Normality And Cultural Norms

1126 Words5 Pages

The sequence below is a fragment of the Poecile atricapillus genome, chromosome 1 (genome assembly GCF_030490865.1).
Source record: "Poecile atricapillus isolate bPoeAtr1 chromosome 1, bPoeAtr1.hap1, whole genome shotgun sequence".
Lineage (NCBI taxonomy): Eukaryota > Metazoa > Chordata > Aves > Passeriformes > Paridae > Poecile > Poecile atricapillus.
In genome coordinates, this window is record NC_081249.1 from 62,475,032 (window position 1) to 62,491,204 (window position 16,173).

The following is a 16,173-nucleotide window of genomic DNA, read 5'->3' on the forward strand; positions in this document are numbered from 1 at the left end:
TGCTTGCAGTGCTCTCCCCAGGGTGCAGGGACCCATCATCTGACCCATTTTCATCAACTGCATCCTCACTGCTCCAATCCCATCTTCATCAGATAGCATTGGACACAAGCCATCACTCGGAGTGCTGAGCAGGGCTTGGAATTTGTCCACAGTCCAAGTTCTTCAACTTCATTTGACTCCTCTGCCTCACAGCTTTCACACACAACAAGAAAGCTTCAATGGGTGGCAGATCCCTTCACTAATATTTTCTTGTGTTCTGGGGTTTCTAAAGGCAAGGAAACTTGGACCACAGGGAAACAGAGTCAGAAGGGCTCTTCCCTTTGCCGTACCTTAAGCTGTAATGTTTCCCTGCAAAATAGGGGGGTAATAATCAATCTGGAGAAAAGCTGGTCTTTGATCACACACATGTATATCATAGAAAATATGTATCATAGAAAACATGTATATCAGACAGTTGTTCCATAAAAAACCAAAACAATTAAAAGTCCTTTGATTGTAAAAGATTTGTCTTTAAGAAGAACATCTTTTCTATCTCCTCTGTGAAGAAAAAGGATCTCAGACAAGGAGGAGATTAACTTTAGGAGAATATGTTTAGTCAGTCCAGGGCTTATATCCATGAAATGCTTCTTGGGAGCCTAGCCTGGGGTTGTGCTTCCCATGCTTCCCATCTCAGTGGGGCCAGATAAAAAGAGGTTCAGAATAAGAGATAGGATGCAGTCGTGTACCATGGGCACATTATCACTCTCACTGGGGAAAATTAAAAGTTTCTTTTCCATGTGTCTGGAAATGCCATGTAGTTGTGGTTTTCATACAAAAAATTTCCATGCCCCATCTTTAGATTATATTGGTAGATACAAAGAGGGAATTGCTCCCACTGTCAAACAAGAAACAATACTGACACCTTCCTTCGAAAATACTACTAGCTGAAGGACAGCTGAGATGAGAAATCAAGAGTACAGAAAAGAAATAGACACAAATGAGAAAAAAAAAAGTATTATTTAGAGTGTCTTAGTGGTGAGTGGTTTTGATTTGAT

Cultural normalities influence people’s everyday lives, even in smallest ways. The sheer presence of a norm proceeds to have the ability to shift people's thoughts and actions both in public and within their own households. In TIbet, religion and tensions with China help to formulate behavior and patriotism within the population that considers themselves “Tibetan”. Both patriotism and religion arise in a range of texts including books, poems, articles, and journals. Heinrich Harrer (1997) perfectly utilizes cultural norms in his autobiographical book Seven Years in Tibet to describe his experiences with the locals, including the Dalai Lama during 1944 and 1951. The interval of time in which Harrer visits was during the Second World War, the period before the Communist Chinese People's Liberation Army invaded Tibet. Throughout the novel culture norms are discovered, and better understood to later feelings and actions around the Tibetan people. One important component of Tibetan culture is their religion, which is mainly a branch of Buddhism, known as Tibetan Buddhism. Buddhism is a very interesting culture rich in traditions and faith. It has acquired many deep philosophies and teachings, mostly from the highly enlightened monks of Tibetan Buddhism. In Buddhism the purpose of meditation is to help alleviate stress and freeze the mind from thinking in an aimless manner, instead allowing the mind to relax into a calm and open train of thought. As Harrer writes “I have
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